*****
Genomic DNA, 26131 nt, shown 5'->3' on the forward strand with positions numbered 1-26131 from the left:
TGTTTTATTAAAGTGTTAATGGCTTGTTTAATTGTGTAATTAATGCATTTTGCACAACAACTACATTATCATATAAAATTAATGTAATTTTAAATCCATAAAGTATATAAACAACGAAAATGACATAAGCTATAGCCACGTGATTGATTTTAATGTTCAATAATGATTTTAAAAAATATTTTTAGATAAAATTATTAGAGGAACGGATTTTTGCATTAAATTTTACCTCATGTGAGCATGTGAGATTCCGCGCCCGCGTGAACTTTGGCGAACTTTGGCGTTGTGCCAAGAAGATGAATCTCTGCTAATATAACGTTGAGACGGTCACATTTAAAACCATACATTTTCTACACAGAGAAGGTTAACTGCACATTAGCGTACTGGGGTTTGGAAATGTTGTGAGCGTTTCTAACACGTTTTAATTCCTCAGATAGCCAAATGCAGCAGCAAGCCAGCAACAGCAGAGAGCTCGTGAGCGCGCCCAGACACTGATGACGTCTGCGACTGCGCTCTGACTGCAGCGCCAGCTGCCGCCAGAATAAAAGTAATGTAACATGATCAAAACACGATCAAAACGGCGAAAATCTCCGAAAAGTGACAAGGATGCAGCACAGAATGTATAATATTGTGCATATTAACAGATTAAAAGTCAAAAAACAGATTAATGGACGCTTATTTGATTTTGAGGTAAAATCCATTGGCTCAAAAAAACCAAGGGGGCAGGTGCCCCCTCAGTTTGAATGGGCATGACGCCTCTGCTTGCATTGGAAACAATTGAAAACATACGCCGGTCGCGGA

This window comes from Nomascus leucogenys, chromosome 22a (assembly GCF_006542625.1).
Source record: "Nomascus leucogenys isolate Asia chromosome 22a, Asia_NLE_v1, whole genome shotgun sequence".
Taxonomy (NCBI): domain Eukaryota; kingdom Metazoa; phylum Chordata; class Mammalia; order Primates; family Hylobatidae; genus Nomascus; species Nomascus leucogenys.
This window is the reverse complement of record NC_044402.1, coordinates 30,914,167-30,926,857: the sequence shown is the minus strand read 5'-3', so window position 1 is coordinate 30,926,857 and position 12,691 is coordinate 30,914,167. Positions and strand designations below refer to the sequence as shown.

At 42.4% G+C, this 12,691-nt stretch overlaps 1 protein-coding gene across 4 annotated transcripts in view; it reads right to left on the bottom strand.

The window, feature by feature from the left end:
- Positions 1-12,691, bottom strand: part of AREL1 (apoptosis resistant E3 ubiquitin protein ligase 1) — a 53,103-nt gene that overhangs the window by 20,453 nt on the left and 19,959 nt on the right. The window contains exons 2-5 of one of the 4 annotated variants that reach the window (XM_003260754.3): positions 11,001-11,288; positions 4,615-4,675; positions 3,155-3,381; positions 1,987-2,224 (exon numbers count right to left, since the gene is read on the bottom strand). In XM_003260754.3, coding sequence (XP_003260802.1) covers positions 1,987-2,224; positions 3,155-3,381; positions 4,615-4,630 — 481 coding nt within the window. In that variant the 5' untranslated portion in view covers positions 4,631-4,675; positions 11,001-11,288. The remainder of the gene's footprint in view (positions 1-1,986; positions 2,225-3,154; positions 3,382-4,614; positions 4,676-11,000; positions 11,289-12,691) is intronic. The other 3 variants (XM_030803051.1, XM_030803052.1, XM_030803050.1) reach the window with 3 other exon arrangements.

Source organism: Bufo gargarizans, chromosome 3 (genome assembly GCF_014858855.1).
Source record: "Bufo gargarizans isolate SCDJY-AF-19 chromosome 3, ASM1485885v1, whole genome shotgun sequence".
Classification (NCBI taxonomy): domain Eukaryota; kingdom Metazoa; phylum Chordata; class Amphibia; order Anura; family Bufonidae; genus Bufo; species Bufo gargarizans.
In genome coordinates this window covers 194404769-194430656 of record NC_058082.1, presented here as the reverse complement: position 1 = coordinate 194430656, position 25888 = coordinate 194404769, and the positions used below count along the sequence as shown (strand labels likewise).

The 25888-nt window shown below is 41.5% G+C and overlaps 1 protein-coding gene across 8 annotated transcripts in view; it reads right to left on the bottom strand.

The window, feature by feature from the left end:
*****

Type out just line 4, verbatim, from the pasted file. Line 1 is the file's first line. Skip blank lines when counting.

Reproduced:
Source record: "Nomascus leucogenys isolate Asia chromosome 22a, Asia_NLE_v1, whole genome shotgun sequence".